Racial Violence and Representation

Sam Cooke: A Change Is Gonna Come

The song “A Change is Gonna Come” by Sam Cooke illustrates parts of Saidya Hartman’s interpretation of Narrative of the Life of Frederick Douglass, an American Slave as she sets out in the introduction of her book Terror, Slavery, and the Self-Making in Nineteenth Century America. In the introduction, she explains difficulties in representing black suffering and the violence that comes with it. Cooke’s song shows us how black suffering can be represented in a musical context.

The first chapter of Fredrick Douglass’ book immediately made me think of Sam Cooke’s song. I was already very familiar with the song, so when I read the sentence “I was born […]” in Douglass’ book, Cooke’s voice took over the sound of the narrative in my mind.[1] Hartman interprets this sentence as an establishment of the central place of violence in the making of a slave. The making of a slave and “I was born” should both be seen as ‘original generative acts’.[2] The same can be stated about Cooke’s song: he directly sets the tone for a discussion of the immediateness of racism by starting with “I was born by the river, in a little tent”.[3] Just like in Douglass’ book the sentence represents the immediate state of being a slave. Both Cooke and Douglass were born into violence because they were black. The difference here is that Douglass was born as a slave in the Nineteenth century, and Cooke was born in a society that forbids slavery but is still segregated.

However, Cooke’s and Douglass’ representations of black suffering also differ a lot from each other, especially when we consider Hartman’s argument about the ethics of representing black suffering: she states that the line between witness and spectator is vague in the case of representations of black suffering. By ‘witnesses’ she means those who “confirm the truth of what happened in the face of the world-destroying capacities of pain, the distortions of torture, the sheer unrepresentability of terror, and the repression of the dominant accounts”. By ‘spectators’ she means “voyeurs fascinated with and repelled by exhibitions of terror and sufferance”. She argues that we should therefore refrain from representing black suffering.[4]  

While describing forms of violence that are perpetrated against black people, Cooke keeps repeating that “a change is gonna come”. With this he points towards a current state of affairs in society that is violent towards black people, and this should and will change. He does not give a description of bodily harm inflicted on black people, but rather gives examples of other types of aggression, such as segregation. For example, he does not sing about police violence, but about doing the same activities as a white man but being treated as less when he sings “I go to the movie; And I go downtown; Somebody keep telling me; Don’t hang around”.[5] With this, Cooke also addresses the discrepancy of the captive being both property and a person that Hartman is interested in without explicitly describing bodily harm.[6] Cooke had the right of going to the movies, but his experience of it would still be violent and not equal to a white man’s experience. He may have briefly felt like a person with full rights when going to the movies, but he was still captive in a racist society. Cooke’s account of violence towards black people is thus less of a ‘spectacle’ than Douglass’ account, and he shows us how black suffering can be represented without spectacularising it.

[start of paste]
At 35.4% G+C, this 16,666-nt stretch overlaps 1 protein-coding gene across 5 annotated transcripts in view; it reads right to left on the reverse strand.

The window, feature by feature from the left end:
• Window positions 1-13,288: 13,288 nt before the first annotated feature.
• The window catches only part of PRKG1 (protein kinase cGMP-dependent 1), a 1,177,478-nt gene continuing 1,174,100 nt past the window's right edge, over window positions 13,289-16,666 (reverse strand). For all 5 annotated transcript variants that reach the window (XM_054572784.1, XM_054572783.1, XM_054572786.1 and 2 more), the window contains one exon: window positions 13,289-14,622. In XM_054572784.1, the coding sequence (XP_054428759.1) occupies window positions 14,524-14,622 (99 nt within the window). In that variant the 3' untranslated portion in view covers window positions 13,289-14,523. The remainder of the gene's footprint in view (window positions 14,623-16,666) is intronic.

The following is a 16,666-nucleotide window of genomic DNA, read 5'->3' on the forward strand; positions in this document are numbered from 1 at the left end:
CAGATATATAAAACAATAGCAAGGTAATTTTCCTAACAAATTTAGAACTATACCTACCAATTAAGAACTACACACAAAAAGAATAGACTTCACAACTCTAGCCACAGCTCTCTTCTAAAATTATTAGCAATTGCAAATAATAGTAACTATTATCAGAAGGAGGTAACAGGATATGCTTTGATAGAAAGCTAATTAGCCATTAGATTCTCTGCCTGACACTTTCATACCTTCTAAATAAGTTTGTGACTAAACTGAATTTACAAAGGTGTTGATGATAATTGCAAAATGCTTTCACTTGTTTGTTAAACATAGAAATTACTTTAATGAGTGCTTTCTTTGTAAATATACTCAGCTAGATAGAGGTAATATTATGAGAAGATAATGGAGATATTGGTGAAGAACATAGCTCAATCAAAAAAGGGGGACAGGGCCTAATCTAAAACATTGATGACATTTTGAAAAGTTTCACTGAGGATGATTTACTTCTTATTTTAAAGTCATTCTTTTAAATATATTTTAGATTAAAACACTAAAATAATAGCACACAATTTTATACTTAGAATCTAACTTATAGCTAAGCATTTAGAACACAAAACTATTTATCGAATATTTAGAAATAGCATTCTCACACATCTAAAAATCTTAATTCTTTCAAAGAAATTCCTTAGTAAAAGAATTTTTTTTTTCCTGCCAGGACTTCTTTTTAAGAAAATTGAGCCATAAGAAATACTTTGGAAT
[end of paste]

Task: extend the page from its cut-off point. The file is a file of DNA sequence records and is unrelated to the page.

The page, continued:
It would be far-fetched to conclude from this that Cooke’s song makes a witness out of the listener, but since much of the songs power lies in its subtlety, it would be safe to state that listeners of Cooke’s song cannot be qualified as Hartman’s notion of spectators. This is also because the song is more activist and future-oriented than descriptive: the listener can imagine what needs to be changed. Cooke apparently did not feel the need to extensively describe black suffering, he merely observes a situation that needs to change, and in doing so he exposes the violence and suffering without providing a spectacular violent image that Hartman disapproves of so much.          

Doortje Kok

[1] Frederick Douglass, Narrative of the Life of Frederick Douglass, an American Slave, Written by Himself, Chapter 1 (Harvard University Press, 2009), pp. 15-20, p. 15.
[2] Saidiya Hartman, “Introduction”, Scenes of Subjection. Terror, Slavery, and Self-Making in Nineteenth-Century America (Oxford University Press, 2007), pp. 3-14, pp. 3-4.
[3] Sam Cooke, “A Change is Gonna Come”, album: Ain’t That Good News (1964).
[4] Hartman, “Introduction”, pp. 3-5.
[5] Cooke, “A Change is Gonna Come”.
[6] Hartman, “Introduction”, p. 5.

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